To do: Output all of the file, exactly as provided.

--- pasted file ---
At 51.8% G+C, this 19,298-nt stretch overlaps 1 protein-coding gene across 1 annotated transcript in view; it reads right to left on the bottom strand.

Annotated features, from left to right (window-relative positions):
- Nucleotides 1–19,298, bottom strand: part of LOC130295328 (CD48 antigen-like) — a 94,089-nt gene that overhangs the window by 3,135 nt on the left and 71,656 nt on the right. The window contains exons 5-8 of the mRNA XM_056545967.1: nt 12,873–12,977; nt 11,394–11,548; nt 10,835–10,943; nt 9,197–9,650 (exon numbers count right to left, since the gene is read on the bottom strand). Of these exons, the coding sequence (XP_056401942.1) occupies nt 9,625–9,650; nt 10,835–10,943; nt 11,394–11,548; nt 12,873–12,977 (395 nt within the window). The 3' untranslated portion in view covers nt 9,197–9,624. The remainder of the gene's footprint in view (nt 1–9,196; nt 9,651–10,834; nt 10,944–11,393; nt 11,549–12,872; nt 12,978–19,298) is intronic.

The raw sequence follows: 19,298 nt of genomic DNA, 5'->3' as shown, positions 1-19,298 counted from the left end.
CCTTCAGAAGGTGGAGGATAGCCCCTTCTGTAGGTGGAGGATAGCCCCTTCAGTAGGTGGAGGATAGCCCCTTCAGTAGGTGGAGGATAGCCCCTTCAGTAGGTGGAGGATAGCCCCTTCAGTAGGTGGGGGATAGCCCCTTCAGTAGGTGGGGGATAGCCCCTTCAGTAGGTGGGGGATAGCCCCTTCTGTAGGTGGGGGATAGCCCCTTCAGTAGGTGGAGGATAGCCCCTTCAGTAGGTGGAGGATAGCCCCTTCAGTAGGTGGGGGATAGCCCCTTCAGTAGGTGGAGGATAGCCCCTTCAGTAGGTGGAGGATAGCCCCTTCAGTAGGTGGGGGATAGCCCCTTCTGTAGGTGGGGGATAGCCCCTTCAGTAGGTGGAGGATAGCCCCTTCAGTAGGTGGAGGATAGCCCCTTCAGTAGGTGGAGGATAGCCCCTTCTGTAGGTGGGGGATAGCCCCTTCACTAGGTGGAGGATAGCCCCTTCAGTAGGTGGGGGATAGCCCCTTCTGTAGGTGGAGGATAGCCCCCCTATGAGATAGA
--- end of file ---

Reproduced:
At 51.8% G+C, this 19,298-nt stretch overlaps 1 protein-coding gene across 1 annotated transcript in view; it reads right to left on the bottom strand.

Annotated features, from left to right (window-relative positions):
- Nucleotides 1–19,298, bottom strand: part of LOC130295328 (CD48 antigen-like) — a 94,089-nt gene that overhangs the window by 3,135 nt on the left and 71,656 nt on the right. The window contains exons 5-8 of the mRNA XM_056545967.1: nt 12,873–12,977; nt 11,394–11,548; nt 10,835–10,943; nt 9,197–9,650 (exon numbers count right to left, since the gene is read on the bottom strand). Of these exons, the coding sequence (XP_056401942.1) occupies nt 9,625–9,650; nt 10,835–10,943; nt 11,394–11,548; nt 12,873–12,977 (395 nt within the window). The 3' untranslated portion in view covers nt 9,197–9,624. The remainder of the gene's footprint in view (nt 1–9,196; nt 9,651–10,834; nt 10,944–11,393; nt 11,549–12,872; nt 12,978–19,298) is intronic.

The raw sequence follows: 19,298 nt of genomic DNA, 5'->3' as shown, positions 1-19,298 counted from the left end.
CCTTCAGAAGGTGGAGGATAGCCCCTTCTGTAGGTGGAGGATAGCCCCTTCAGTAGGTGGAGGATAGCCCCTTCAGTAGGTGGAGGATAGCCCCTTCAGTAGGTGGAGGATAGCCCCTTCAGTAGGTGGGGGATAGCCCCTTCAGTAGGTGGGGGATAGCCCCTTCAGTAGGTGGGGGATAGCCCCTTCTGTAGGTGGGGGATAGCCCCTTCAGTAGGTGGAGGATAGCCCCTTCAGTAGGTGGAGGATAGCCCCTTCAGTAGGTGGGGGATAGCCCCTTCAGTAGGTGGAGGATAGCCCCTTCAGTAGGTGGAGGATAGCCCCTTCAGTAGGTGGGGGATAGCCCCTTCTGTAGGTGGGGGATAGCCCCTTCAGTAGGTGGAGGATAGCCCCTTCAGTAGGTGGAGGATAGCCCCTTCAGTAGGTGGAGGATAGCCCCTTCTGTAGGTGGGGGATAGCCCCTTCACTAGGTGGAGGATAGCCCCTTCAGTAGGTGGGGGATAGCCCCTTCTGTAGGTGGAGGATAGCCCCCCTATGAGATAGA